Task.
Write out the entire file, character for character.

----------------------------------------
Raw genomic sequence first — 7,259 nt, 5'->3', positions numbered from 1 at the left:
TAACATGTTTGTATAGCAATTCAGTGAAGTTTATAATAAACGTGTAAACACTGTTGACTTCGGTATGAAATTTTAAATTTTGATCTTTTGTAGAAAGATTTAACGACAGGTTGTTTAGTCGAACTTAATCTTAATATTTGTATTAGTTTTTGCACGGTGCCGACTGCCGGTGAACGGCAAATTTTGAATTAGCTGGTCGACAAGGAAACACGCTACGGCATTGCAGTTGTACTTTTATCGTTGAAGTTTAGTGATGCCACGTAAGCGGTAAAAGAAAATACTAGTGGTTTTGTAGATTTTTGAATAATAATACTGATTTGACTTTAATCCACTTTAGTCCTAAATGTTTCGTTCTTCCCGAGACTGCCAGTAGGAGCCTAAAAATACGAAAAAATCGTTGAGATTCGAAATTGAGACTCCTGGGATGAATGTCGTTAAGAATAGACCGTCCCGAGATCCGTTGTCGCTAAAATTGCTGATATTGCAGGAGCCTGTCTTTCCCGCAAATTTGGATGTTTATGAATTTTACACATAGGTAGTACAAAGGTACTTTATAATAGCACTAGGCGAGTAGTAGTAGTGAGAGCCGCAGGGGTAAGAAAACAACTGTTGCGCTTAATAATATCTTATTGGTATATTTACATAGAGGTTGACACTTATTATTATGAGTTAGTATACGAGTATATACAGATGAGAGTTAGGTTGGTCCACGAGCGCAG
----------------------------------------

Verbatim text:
Raw genomic sequence first — 7,259 nt, 5'->3', positions numbered from 1 at the left:
TAACATGTTTGTATAGCAATTCAGTGAAGTTTATAATAAACGTGTAAACACTGTTGACTTCGGTATGAAATTTTAAATTTTGATCTTTTGTAGAAAGATTTAACGACAGGTTGTTTAGTCGAACTTAATCTTAATATTTGTATTAGTTTTTGCACGGTGCCGACTGCCGGTGAACGGCAAATTTTGAATTAGCTGGTCGACAAGGAAACACGCTACGGCATTGCAGTTGTACTTTTATCGTTGAAGTTTAGTGATGCCACGTAAGCGGTAAAAGAAAATACTAGTGGTTTTGTAGATTTTTGAATAATAATACTGATTTGACTTTAATCCACTTTAGTCCTAAATGTTTCGTTCTTCCCGAGACTGCCAGTAGGAGCCTAAAAATACGAAAAAATCGTTGAGATTCGAAATTGAGACTCCTGGGATGAATGTCGTTAAGAATAGACCGTCCCGAGATCCGTTGTCGCTAAAATTGCTGATATTGCAGGAGCCTGTCTTTCCCGCAAATTTGGATGTTTATGAATTTTACACATAGGTAGTACAAAGGTACTTTATAATAGCACTAGGCGAGTAGTAGTAGTGAGAGCCGCAGGGGTAAGAAAACAACTGTTGCGCTTAATAATATCTTATTGGTATATTTACATAGAGGTTGACACTTATTATTATGAGTTAGTATACGAGTATATACAGATGAGAGTTAGGTTGGTCCACGAGCGCAG